On 2/9, Lewis Seals purchased 200 DDR memory modules on liquidation.com at $10.62 a piece. The condition was described as ‘salvage’, meaning that the modules were not functional. Mr. Seals used the user id ‘alarmacar’ for this transaction.
Several days later, Mr. Seals started auctioning off these memory modules on Ebay. He used the Ebay account alarmacar’ for these listings. In his auctions he described the modules as follows:
… taken from computers being updated and were verified working at the time of the upgrade. However, we have not tested these modules and are offering them as “as-is, where-is” with no returns, guarantees, or claims as to working condition.
I purchased a 1GB DDR module on 2/24, when the user alarmacar’s feedback on Ebay was still good. This changed drastically over the course of the following days. Today, EBay lists 43 negative and 9 neutral ratings from the last month. A few users had given positive feedback. When I contacted them, it turned out that they had not tested the memory at the time, and that theirs was not working either.
I called Ebay a week later, on 3/2, and reported the user. A few hours later the user alarmacar was listed as no longer active.
When I received the memory, it turned out to be a 512kB module with corroded and damaged pins that did not pass the power-up test. I removed it and, luckily, my computer was not damaged by the exercise.
The web site for alarmacar.net has been showing an ‘under maintenance’ splash page for some time, but has now been taken down. While the domain alarmacar.net was registered using a company name and a PO Box address, a search on Archive.org revealed that at one point the site had actual contact information:
In January 2003, Lewis Seals founded Alarm A Car in Memphis, TN with a goal to forge a company dedicated to delivering the finest car alarm systems on the Internet. Today, Alarm A Car has achieved the goal of giving the consumer the best quality with the lowest price. […]
Lewis Seals, Chairman, CEO & President
Leah Smith, Senior Vice President & Chief Financial Officer
Jimmy Love, Senior Vice President, Merchandising
Alarm A Car Corporate Office
56 Sawyer Circle
Memphis, TN 38103
Fatwallet lists another phone and fax number for Mr. Seals, plus an appartment number at the Sawyer Circle condo complex:
Voice: (901) 568-0603
56 Sawyer Circle #371
Memphis, TN 38103
Mr. Seals probably does not reside at the Sawyer Circle address anymore. The ship from address on my PayPal transaction shows a different address, also in the Memphis area:
2154 Berry Bush Lane
Cordova, TN 38016
This is a 3 bedroom condo, and interestingly enough, the previous owner foreclosed on it in 2005. A recent domain registration for the domain lewisseals.com shows the same address, along with a new phone number (901) 406-6500 and the email address email@example.com.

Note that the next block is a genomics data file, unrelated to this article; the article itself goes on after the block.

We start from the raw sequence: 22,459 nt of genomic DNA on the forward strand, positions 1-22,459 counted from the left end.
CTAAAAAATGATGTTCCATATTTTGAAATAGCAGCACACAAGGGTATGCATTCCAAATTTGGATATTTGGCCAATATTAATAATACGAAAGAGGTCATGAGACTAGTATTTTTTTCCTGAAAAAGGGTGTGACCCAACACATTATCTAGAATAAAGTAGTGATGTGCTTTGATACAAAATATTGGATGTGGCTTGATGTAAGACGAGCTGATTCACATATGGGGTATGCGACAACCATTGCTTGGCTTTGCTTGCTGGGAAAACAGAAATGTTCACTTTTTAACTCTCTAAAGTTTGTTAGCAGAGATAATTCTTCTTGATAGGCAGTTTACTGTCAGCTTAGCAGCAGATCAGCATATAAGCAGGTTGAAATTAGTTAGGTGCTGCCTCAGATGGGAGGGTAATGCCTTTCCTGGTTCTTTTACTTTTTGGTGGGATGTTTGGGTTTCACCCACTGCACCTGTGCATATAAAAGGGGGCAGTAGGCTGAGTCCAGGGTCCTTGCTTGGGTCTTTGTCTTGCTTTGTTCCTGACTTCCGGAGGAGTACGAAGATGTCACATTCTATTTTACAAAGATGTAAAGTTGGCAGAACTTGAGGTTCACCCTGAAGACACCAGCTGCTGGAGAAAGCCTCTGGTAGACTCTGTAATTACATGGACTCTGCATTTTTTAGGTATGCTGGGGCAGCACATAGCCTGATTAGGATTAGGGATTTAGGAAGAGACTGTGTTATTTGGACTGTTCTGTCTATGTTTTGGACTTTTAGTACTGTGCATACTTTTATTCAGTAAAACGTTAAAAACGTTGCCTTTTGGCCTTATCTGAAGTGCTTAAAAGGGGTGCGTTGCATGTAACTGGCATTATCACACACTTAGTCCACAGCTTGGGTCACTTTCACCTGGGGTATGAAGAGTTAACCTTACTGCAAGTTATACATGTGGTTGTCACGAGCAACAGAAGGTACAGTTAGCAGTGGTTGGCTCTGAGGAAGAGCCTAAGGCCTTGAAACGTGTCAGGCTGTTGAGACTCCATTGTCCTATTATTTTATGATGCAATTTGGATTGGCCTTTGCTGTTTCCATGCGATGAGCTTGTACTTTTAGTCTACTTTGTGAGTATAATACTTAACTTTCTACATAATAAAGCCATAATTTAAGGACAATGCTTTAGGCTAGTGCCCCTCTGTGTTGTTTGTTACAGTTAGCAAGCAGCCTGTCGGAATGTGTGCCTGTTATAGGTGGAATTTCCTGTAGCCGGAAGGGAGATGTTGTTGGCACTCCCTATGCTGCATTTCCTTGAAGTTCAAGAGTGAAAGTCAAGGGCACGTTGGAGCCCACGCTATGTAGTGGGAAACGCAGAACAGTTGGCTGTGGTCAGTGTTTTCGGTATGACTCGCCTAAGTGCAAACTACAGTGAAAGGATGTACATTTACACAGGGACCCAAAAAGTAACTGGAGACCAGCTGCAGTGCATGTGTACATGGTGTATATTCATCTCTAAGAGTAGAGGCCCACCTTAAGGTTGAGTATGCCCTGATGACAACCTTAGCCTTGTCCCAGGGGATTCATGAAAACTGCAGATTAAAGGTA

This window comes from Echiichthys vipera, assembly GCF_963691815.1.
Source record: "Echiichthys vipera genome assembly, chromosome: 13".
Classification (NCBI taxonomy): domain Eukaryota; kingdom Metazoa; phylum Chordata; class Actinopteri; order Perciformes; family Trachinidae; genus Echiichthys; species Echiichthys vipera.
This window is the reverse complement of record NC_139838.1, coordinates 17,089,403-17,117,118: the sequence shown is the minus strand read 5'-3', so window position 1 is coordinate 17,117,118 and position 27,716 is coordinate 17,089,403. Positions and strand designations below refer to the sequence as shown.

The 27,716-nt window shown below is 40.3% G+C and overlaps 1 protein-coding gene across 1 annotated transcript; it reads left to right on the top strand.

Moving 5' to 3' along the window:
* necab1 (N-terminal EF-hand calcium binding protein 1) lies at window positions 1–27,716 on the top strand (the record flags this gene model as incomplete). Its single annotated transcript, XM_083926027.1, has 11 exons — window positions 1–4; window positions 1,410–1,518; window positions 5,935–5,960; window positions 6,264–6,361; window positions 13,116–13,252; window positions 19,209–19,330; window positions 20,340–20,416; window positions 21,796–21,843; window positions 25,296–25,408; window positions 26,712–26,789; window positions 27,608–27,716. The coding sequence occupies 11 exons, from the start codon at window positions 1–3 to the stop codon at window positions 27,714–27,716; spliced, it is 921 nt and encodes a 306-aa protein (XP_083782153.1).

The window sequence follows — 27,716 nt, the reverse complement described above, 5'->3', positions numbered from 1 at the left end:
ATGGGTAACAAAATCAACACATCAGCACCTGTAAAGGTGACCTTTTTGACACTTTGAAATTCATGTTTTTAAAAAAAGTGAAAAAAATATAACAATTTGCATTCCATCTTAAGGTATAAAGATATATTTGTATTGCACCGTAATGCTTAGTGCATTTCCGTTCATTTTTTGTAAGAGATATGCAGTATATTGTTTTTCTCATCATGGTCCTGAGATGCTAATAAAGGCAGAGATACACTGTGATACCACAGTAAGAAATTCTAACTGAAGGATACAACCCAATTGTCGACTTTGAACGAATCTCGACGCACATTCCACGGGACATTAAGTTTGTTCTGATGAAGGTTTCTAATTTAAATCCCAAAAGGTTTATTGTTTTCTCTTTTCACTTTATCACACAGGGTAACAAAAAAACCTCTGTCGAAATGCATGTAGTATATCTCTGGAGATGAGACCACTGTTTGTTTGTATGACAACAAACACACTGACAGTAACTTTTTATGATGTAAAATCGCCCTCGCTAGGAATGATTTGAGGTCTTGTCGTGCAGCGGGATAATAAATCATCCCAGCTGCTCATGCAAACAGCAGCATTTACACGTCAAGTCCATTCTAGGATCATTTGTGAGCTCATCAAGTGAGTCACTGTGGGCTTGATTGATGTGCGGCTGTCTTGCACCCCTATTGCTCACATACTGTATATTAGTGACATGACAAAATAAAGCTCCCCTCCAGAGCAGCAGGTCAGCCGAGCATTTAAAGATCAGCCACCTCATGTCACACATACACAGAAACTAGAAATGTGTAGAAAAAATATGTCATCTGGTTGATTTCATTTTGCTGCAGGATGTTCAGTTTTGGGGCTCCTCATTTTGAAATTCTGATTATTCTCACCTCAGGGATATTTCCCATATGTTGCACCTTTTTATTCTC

Another email address: firstname.lastname@example.org
The seller alarmacar has not responded to my request for a resolution. Today, I am waiting for a resolution of my claim with PayPal. I will keep other posted about any progress with PayPal and would like to hear from you if you also filed a claim.
Ebay has removed alarmacar’s account and transaction history. The transaction no longer shows up on my account (!).
In order to preserve the evidence, I took snapshots of various web pages while they were still available:
- The item’s auction page
- Alarmacar’s feedback history (page 2, page 3)
- The auction page on liquidation.com
This is what my history log shows:
Mar. 21, 2007 PayPal Case closed
Mar. 21, 2007 PayPal Refund issued
Mar. 21, 2007 PayPal Refund initiated
Mar. 21, 2007 PayPal Email sent to seller
Mar. 21, 2007 PayPal Email sent to buyer
Mar. 13, 2007 Buyer Email sent to PayPal
Mar. 9, 2007 Buyer Email sent to PayPal
Mar. 6, 2007 PayPal Case under review
Mar. 3, 2007 PayPal Seller provided proof of shipping
Mar. 3, 2007 PayPal Email sent to seller
Mar. 3, 2007 PayPal Email sent to buyer
Mar. 3, 2007 Buyer Complaint Case filed
However, at the top of the page, it says this:
We have completed our investigation of this case. We have denied this claim and a refund will not be issued.
I called the resolution center and learned that it was denied because I first opened it as a “not received” case, and that they do not change a case to something else. This is different from what I heard when I last called, which must have been around 3/9 before I sent the email.
I explained to the resolution rep (Karen #2325) that this policy opens the doors for fraudulent sellers. All a seller needs to do is hold off shipping for a couple of weeks until the buyer opens a claim, then he can ship whatever he wants – PayPal will apparently protect him. She did not have an answer to that other than repeating the provision from the user agreement that states that one can only open one claim per transaction. It seems to me that this provision in the user agreement would not hold up in front of a court.
Also, I finally researched the memory chips on the module – they are K4H510838F-TCCC, and I have 16 of them, which makes the module indeed 1 GB module, but my BIOS reported it as 512kB.